A claim by the lobby group campaigning against the development of the M3 near the Hill of Tara that another potential national monument had been discovered in the path of the motorway has been denied by the National Roads Authority.
In a statement TaraWatch said that archaeologists working for the NRA had uncovered two stone souterrains, or underground structures, approximately 10 metres apart.
Cap stones have been removed and it is possible to see down into one of the chambers, according to TaraWatch.
However, the roads authority said at the weekend that the discovery was not a new one and involved features quite commonly found around the country.
A "souterrain" refers to an underground chamber, often found in the late Iron Age. Activists claim there may be many more underground chambers and passages as the area is being excavated for the first time.
The site lies approximately 80m northwest of the recently discovered henge in Lismullen, which was declared a national monument by Minister Roche.
TaraWatch claimed they had secured the area and would "protect" it by forming a circle around the site while reports are made to the National Museum and the Minister for the Environment, John Gormley.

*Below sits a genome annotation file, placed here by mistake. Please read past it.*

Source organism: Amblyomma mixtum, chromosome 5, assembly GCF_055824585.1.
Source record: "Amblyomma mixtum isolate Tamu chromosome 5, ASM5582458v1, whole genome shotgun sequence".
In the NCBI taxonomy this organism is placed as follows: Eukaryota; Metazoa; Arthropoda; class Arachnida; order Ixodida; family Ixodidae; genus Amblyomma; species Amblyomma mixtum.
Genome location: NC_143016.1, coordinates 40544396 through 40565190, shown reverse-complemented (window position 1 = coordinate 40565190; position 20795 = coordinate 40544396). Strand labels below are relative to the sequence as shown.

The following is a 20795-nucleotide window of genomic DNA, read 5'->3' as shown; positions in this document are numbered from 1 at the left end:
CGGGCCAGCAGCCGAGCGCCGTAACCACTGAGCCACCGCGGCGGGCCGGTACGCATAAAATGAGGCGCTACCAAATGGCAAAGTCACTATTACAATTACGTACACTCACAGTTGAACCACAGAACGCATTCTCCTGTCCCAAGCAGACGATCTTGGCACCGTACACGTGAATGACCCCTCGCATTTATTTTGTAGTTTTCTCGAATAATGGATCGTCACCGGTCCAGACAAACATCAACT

The campaign group believes the find may constitute a "material change in circumstances", which the Minister said he would need before revisiting the issue of whether or not to reroute the M3 motorway.
The organisation has called for all work to cease immediately and said this is the case when a national monument is discovered during the course of roadworks, according to section 14 of the National Monuments Act.
The legislation also requires that the monument must be reported to the Minister for the Environment.
TaraWatch learned of the site while inspecting excavations on Friday evening, after archaeologists went home and left the site unguarded.
Laura Grealish of TaraWatch said that "this is a spectacular underground complex of chambers and connecting passages, with very high quality stonework". Vincent Salafia, also of TaraWatch pointed out that "we are reporting this discovery to the Minister and the National Museum this morning".
"We want to know if the National Roads Authority reported the discovery to the Minister or the museum, and if not, why not? The site is without doubt a significant new national monument."
Meanwhile, the National Roads Authority is becoming embroiled in a wider controversy about its proposal to take over responsibility for more of the roadways around the country
Hitherto, the NRA has only maintained responsibility for all the major national routes.
Details of the latest move, circulated to local authorities, were revealed during the past week in Co Monaghan.
It has led to a decision by local councillors to lodge a strong protest this week with the newly appointed Ministers for Transport and Environment.
© 2007 The Irish Times
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